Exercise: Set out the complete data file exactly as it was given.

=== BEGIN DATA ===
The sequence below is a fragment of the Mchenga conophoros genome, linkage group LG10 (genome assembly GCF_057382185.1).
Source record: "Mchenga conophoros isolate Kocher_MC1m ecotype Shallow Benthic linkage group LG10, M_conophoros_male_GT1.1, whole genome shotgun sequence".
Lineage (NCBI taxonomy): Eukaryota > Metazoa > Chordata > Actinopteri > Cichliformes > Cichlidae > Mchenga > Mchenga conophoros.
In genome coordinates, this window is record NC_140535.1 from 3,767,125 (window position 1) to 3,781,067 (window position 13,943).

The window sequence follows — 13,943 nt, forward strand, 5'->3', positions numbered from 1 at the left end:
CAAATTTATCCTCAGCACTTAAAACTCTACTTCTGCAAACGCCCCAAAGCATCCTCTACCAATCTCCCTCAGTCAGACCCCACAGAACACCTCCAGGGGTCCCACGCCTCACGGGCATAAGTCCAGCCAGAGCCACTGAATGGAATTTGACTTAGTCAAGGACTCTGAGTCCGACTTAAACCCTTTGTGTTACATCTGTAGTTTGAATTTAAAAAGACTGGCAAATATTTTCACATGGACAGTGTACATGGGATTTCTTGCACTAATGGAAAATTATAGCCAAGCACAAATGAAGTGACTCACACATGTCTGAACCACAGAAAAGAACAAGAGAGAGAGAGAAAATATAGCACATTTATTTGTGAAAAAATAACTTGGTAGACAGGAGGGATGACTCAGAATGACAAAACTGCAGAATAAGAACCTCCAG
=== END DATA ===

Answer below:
The sequence below is a fragment of the Mchenga conophoros genome, linkage group LG10 (genome assembly GCF_057382185.1).
Source record: "Mchenga conophoros isolate Kocher_MC1m ecotype Shallow Benthic linkage group LG10, M_conophoros_male_GT1.1, whole genome shotgun sequence".
Lineage (NCBI taxonomy): Eukaryota > Metazoa > Chordata > Actinopteri > Cichliformes > Cichlidae > Mchenga > Mchenga conophoros.
In genome coordinates, this window is record NC_140535.1 from 3,767,125 (window position 1) to 3,781,067 (window position 13,943).

The window sequence follows — 13,943 nt, forward strand, 5'->3', positions numbered from 1 at the left end:
CAAATTTATCCTCAGCACTTAAAACTCTACTTCTGCAAACGCCCCAAAGCATCCTCTACCAATCTCCCTCAGTCAGACCCCACAGAACACCTCCAGGGGTCCCACGCCTCACGGGCATAAGTCCAGCCAGAGCCACTGAATGGAATTTGACTTAGTCAAGGACTCTGAGTCCGACTTAAACCCTTTGTGTTACATCTGTAGTTTGAATTTAAAAAGACTGGCAAATATTTTCACATGGACAGTGTACATGGGATTTCTTGCACTAATGGAAAATTATAGCCAAGCACAAATGAAGTGACTCACACATGTCTGAACCACAGAAAAGAACAAGAGAGAGAGAGAAAATATAGCACATTTATTTGTGAAAAAATAACTTGGTAGACAGGAGGGATGACTCAGAATGACAAAACTGCAGAATAAGAACCTCCAG